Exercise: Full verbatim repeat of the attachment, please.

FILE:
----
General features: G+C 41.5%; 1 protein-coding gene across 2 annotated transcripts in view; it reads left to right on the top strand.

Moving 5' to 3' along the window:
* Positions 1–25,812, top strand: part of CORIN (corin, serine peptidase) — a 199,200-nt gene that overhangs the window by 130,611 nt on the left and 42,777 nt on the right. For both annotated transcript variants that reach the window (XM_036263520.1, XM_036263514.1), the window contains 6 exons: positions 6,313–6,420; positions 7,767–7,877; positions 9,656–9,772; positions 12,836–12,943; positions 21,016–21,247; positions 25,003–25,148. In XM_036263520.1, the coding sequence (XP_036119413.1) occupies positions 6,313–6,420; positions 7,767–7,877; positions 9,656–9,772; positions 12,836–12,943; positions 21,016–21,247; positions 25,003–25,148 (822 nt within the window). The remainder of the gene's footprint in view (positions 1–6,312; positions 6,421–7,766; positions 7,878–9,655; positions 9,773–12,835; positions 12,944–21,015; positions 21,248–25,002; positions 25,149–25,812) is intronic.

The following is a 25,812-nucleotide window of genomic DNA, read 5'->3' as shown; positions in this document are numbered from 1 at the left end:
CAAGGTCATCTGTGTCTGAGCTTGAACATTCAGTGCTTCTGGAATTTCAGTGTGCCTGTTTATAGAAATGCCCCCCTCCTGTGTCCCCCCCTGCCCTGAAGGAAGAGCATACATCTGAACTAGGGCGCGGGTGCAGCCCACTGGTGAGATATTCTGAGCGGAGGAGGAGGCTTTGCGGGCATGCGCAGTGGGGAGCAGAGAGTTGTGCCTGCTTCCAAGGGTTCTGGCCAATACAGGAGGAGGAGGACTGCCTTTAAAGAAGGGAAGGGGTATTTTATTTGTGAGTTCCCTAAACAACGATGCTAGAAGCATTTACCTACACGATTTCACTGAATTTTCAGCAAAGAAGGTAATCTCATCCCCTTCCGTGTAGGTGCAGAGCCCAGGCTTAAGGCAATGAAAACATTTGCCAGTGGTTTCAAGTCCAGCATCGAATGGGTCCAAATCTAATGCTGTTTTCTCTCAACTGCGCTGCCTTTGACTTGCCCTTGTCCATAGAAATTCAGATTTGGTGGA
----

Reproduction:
General features: G+C 41.5%; 1 protein-coding gene across 2 annotated transcripts in view; it reads left to right on the top strand.

Moving 5' to 3' along the window:
* Positions 1–25,812, top strand: part of CORIN (corin, serine peptidase) — a 199,200-nt gene that overhangs the window by 130,611 nt on the left and 42,777 nt on the right. For both annotated transcript variants that reach the window (XM_036263520.1, XM_036263514.1), the window contains 6 exons: positions 6,313–6,420; positions 7,767–7,877; positions 9,656–9,772; positions 12,836–12,943; positions 21,016–21,247; positions 25,003–25,148. In XM_036263520.1, the coding sequence (XP_036119413.1) occupies positions 6,313–6,420; positions 7,767–7,877; positions 9,656–9,772; positions 12,836–12,943; positions 21,016–21,247; positions 25,003–25,148 (822 nt within the window). The remainder of the gene's footprint in view (positions 1–6,312; positions 6,421–7,766; positions 7,878–9,655; positions 9,773–12,835; positions 12,944–21,015; positions 21,248–25,002; positions 25,149–25,812) is intronic.

The following is a 25,812-nucleotide window of genomic DNA, read 5'->3' as shown; positions in this document are numbered from 1 at the left end:
CAAGGTCATCTGTGTCTGAGCTTGAACATTCAGTGCTTCTGGAATTTCAGTGTGCCTGTTTATAGAAATGCCCCCCTCCTGTGTCCCCCCCTGCCCTGAAGGAAGAGCATACATCTGAACTAGGGCGCGGGTGCAGCCCACTGGTGAGATATTCTGAGCGGAGGAGGAGGCTTTGCGGGCATGCGCAGTGGGGAGCAGAGAGTTGTGCCTGCTTCCAAGGGTTCTGGCCAATACAGGAGGAGGAGGACTGCCTTTAAAGAAGGGAAGGGGTATTTTATTTGTGAGTTCCCTAAACAACGATGCTAGAAGCATTTACCTACACGATTTCACTGAATTTTCAGCAAAGAAGGTAATCTCATCCCCTTCCGTGTAGGTGCAGAGCCCAGGCTTAAGGCAATGAAAACATTTGCCAGTGGTTTCAAGTCCAGCATCGAATGGGTCCAAATCTAATGCTGTTTTCTCTCAACTGCGCTGCCTTTGACTTGCCCTTGTCCATAGAAATTCAGATTTGGTGGA